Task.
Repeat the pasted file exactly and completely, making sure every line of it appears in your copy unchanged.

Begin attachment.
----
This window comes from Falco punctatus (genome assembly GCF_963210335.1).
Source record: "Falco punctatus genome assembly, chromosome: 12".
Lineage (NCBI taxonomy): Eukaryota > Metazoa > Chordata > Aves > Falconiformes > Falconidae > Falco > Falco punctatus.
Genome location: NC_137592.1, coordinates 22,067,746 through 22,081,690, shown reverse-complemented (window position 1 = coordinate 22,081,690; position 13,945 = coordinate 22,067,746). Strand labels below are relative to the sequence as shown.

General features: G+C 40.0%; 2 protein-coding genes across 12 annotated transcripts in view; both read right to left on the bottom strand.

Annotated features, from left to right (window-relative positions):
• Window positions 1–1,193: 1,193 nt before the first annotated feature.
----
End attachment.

This window comes from Falco punctatus (genome assembly GCF_963210335.1).
Source record: "Falco punctatus genome assembly, chromosome: 12".
Lineage (NCBI taxonomy): Eukaryota > Metazoa > Chordata > Aves > Falconiformes > Falconidae > Falco > Falco punctatus.
Genome location: NC_137592.1, coordinates 22,067,746 through 22,081,690, shown reverse-complemented (window position 1 = coordinate 22,081,690; position 13,945 = coordinate 22,067,746). Strand labels below are relative to the sequence as shown.

General features: G+C 40.0%; 2 protein-coding genes across 12 annotated transcripts in view; both read right to left on the bottom strand.

Annotated features, from left to right (window-relative positions):
• Window positions 1–1,193: 1,193 nt before the first annotated feature.